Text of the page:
UPDATE 1-E.ON faces delay in Italian asset sale -sources
* E.ON had aimed for signing in Q2, no longer feasible -sources
* Assets could fetch 3 billion euros -sources
* Hydro assets seen as most valuable -presentation (Adds details from presentation, background on industry)
FRANKFURT/MILAN, Jan 17 (Reuters) - Germany's largest utility E.ON faces a delay to the planned sale of its Italian business, four people familiar with the process told Reuters, blaming a depressed climate for power assets in Europe.
According to an internal presentation obtained by Reuters, E.ON was initially seeking to sign contracts on the sale, which could fetch about 3 billion euros ($4 billion), in the second quarter. Two of the sources said that timeline was no longer feasible.
"Second quarter is an impossible target, not least because there are a lot of assets out there on the block," one of the people said.
Having originally aimed for initial bids this month or next, E.ON was now seeking tentative offers for the unit at least two months later.
E.ON declined to comment.
Sources told Reuters in November that E.ON had started preparations for a sale of the activities, which include about 6 gigawatts (GW) of generation capacity. More than half of that is gas-fired, with about 1 GW from renewables.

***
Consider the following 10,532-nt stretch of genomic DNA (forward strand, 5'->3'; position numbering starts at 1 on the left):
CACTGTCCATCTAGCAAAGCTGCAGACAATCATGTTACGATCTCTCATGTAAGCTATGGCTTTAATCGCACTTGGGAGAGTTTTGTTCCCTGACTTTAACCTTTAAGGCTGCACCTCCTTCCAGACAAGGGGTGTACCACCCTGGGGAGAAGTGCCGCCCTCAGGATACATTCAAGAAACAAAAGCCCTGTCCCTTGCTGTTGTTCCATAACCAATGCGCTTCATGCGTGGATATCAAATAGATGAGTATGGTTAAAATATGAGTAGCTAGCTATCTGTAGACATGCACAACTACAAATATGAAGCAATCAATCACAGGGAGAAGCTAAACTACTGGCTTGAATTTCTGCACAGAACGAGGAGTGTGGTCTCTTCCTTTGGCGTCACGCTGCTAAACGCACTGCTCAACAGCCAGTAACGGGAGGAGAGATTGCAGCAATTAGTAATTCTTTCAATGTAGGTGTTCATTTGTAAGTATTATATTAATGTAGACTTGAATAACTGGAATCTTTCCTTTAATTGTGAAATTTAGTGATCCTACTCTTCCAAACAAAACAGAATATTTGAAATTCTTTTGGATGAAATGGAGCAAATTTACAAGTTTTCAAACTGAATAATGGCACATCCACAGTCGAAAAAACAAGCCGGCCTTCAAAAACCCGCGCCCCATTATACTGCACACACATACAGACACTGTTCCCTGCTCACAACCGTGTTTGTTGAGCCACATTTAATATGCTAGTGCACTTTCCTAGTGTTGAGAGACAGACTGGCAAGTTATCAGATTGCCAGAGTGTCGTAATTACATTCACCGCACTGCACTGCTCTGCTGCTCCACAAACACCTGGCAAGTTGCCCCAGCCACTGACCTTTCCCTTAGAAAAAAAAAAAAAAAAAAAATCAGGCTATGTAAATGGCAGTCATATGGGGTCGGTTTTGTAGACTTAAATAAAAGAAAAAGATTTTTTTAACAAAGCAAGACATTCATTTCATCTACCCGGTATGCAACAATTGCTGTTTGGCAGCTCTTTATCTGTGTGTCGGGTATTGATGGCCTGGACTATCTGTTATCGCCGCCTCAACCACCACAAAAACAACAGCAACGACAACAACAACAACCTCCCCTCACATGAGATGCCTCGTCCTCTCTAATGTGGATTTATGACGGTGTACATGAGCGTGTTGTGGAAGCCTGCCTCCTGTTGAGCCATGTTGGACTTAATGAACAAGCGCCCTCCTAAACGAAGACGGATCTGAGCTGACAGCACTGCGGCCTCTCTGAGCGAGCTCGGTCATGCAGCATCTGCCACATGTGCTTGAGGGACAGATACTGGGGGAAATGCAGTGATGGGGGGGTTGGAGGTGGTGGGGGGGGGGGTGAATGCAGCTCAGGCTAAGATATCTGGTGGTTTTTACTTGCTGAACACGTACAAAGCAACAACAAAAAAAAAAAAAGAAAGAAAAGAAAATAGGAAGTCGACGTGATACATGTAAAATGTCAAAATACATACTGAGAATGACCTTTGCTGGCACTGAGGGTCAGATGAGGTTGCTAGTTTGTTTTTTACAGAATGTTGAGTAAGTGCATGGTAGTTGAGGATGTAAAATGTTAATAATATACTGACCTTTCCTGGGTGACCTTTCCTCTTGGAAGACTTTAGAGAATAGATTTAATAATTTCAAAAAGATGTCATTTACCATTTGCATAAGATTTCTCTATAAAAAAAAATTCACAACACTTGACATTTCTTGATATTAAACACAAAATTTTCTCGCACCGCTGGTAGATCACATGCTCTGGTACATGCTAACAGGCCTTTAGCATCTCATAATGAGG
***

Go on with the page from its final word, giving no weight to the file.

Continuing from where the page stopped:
E.ON, which at the time said it was always looking at strategic options for its portfolio, employs about 1,000 staff in the country - less than 2 percent of its total workforce - and has 860,000 customers.
Badly hit by weak energy demand in Europe, low wholesale power prices and rival solar and wind power, German utilities, including E.ON, RWE and EnBW, have embarked on multi-billion-euro asset sale programmes.
They are also suffering from large debt piles, with E.ON's net debt standing at 33.1 billion euros as of Sept. 30.
According to the internal presentation, E.ON expects 531 megawatts (MW) of hydro assets to be the most valuable holding in the country, potentially accounting for more than a third of the portfolio's value.
In contrast, E.ON's roughly 3.5 GW in gas assets account for only 15 percent of the portfolio's value, the presentation showed.
Two of the sources said Edison, owned by France's EDF , was a likely bidder for the whole unit.
Edison Chief Executive Bruno Lescoeur last month said the Italian business of E.ON was "interesting". Enel, Italy's biggest utility, has said it is not interested in E.ON's Italian assets.
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